It is understood although COYLE had been around for a good 14 years, during much of the earlier period they seem to have opted for a rather below-the-surface existence – surreptitious being far too a harsh word on these well-meaning talented business folk. Why? The reason for their original formation, their decision to come out open “to dance in public” as it were, the identity of their patrons and their role in the current times all remained shrouded in mystery. Considering when the three different communities seem to be divided on a number of issues, all these factors taken together provide interesting but macabrish reading. It is whispered COYLE was originally formed to cater to the exclusive interests of the Buddhist Sinhala business community in the emerging commerce- oriented Sri Lanka – surrounded by invisible “enemies” Understandably, the inspiration has come from Malaysia’s much contested and divisive Bhumiputra scheme – frowned upon by the Chinese, Indian and European communities there.
It is learnt the biggest encouragement came to COYLE when President Rajapakse took office. Sources close to both sides then worked out an arrangement where COYLE was tol use its enormous influences to help in Mahinda Rajapakse’s election and the Rajapakses will reciprocate where COYLE members will be rewarded on the basis “while all are equal under the law” as the Constitution lays down, COYLE will benefit in that old dictum “while all are indeed equal some are more equal than others” The first major break-through came when President Rajapakse first visited China after his victory. He took along a jumbo-delegation that boasted of several COYLE heavy-weights whom he introduced to the Chinese Government and the many business delegations present. The message was these are the men who have the government’s official blessing – a message that will be difficult to ignore by the other side. Imaginative COYLE officials were quick to the emerging scenario where there was a convergence of JHU, PNM types in collusion with influential members of the clergy and the political activists within the new power base of the armed forces working in cohorts. The message was “in defeating the Tamil LTTE we have saved the Sinhala Buddhist Nation both from the dreaded tigers and a more hostile Western-Indian cabal under the pay of the Tamil diaspora” The implied suggestion was to narrow ranks by working closely with the patriotic Rajapajkse Brothers – where “ we will build an unassailable platform for you”. COYLE cannot be blamed for taking advantage of emerging new opportunities. It is not in the fitness of things for them to battle on the morals and ethics of the issue. After all , to survive and develop their own enterprises in a domestic and global disenabling climate they have to sail with the existing trade winds.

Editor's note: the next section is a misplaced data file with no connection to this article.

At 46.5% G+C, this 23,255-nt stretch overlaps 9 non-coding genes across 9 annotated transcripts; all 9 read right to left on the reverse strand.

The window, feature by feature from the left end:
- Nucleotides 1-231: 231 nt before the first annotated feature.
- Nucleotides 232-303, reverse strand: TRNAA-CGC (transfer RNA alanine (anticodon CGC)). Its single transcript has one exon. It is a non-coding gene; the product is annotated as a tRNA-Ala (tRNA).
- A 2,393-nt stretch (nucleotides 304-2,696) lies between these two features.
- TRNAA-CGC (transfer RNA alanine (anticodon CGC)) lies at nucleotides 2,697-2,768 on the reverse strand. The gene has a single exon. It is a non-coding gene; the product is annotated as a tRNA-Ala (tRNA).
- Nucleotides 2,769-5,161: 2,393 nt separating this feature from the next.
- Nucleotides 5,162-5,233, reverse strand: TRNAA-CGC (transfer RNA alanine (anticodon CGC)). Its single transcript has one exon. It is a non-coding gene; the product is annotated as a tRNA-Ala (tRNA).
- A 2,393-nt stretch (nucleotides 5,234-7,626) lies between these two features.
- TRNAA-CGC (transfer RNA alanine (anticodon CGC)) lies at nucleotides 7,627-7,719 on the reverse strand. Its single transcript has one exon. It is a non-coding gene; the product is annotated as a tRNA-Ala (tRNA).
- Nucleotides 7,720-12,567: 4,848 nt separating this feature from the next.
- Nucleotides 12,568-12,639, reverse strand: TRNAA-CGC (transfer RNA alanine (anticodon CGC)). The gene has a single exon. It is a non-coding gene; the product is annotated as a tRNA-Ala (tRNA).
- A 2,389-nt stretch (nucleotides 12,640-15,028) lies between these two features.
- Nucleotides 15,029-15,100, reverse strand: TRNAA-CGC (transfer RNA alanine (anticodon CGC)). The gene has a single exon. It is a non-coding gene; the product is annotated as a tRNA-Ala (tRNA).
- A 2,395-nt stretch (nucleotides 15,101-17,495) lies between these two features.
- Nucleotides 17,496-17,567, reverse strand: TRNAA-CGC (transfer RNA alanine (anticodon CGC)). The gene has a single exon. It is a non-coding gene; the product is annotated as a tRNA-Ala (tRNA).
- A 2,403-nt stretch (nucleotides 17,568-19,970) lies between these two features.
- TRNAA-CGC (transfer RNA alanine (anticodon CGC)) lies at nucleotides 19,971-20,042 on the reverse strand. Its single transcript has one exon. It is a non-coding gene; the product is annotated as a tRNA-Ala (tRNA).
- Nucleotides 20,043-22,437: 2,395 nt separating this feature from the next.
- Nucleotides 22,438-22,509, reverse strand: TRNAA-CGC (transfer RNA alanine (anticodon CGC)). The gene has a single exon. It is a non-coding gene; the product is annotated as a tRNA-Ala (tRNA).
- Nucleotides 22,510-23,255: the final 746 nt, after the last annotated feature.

How does this new development impact on the Constitutional and other rights and expectations of the organised business community – represented by other strictly business and secular groupings. This will include the century old Ceylon Chamber of Commerce, the National Chamber of Commerce, the Federation of Chambers and Industries. When the regime unwisely hand-picks a group of business persons from one religion-community this clearly places established Chambers of Commerce in the new order in much difficulty. They are at a disadvantage to serve their own membership they have judiciously performed for many decades.